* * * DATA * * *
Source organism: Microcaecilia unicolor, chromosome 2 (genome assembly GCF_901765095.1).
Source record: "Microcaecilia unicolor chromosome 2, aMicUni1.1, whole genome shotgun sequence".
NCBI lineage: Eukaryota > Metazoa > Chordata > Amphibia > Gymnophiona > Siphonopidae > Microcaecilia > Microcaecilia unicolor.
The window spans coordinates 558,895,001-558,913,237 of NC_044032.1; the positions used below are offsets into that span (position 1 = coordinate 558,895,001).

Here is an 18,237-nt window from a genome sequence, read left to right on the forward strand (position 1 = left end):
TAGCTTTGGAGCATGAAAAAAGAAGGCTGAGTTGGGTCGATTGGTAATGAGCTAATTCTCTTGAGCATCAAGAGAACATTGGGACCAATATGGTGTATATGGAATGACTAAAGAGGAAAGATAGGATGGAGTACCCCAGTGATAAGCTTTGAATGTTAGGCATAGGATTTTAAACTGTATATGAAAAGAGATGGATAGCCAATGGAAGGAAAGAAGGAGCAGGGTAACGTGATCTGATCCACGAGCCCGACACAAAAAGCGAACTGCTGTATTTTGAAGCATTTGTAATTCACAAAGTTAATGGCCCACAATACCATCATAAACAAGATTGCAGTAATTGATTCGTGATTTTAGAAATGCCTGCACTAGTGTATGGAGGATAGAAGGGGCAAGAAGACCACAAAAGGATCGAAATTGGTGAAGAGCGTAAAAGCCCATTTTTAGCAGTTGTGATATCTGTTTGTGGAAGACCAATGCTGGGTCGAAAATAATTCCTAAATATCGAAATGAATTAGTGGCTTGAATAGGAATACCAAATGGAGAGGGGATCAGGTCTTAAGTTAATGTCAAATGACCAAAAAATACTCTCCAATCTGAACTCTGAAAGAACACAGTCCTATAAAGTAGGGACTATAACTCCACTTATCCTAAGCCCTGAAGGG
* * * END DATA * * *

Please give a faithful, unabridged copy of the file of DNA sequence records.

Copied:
Source organism: Microcaecilia unicolor, chromosome 2 (genome assembly GCF_901765095.1).
Source record: "Microcaecilia unicolor chromosome 2, aMicUni1.1, whole genome shotgun sequence".
NCBI lineage: Eukaryota > Metazoa > Chordata > Amphibia > Gymnophiona > Siphonopidae > Microcaecilia > Microcaecilia unicolor.
The window spans coordinates 558,895,001-558,913,237 of NC_044032.1; the positions used below are offsets into that span (position 1 = coordinate 558,895,001).

Here is an 18,237-nt window from a genome sequence, read left to right on the forward strand (position 1 = left end):
TAGCTTTGGAGCATGAAAAAAGAAGGCTGAGTTGGGTCGATTGGTAATGAGCTAATTCTCTTGAGCATCAAGAGAACATTGGGACCAATATGGTGTATATGGAATGACTAAAGAGGAAAGATAGGATGGAGTACCCCAGTGATAAGCTTTGAATGTTAGGCATAGGATTTTAAACTGTATATGAAAAGAGATGGATAGCCAATGGAAGGAAAGAAGGAGCAGGGTAACGTGATCTGATCCACGAGCCCGACACAAAAAGCGAACTGCTGTATTTTGAAGCATTTGTAATTCACAAAGTTAATGGCCCACAATACCATCATAAACAAGATTGCAGTAATTGATTCGTGATTTTAGAAATGCCTGCACTAGTGTATGGAGGATAGAAGGGGCAAGAAGACCACAAAAGGATCGAAATTGGTGAAGAGCGTAAAAGCCCATTTTTAGCAGTTGTGATATCTGTTTGTGGAAGACCAATGCTGGGTCGAAAATAATTCCTAAATATCGAAATGAATTAGTGGCTTGAATAGGAATACCAAATGGAGAGGGGATCAGGTCTTAAGTTAATGTCAAATGACCAAAAAATACTCTCCAATCTGAACTCTGAAAGAACACAGTCCTATAAAGTAGGGACTATAACTCCACTTATCCTAAGCCCTGAAGGG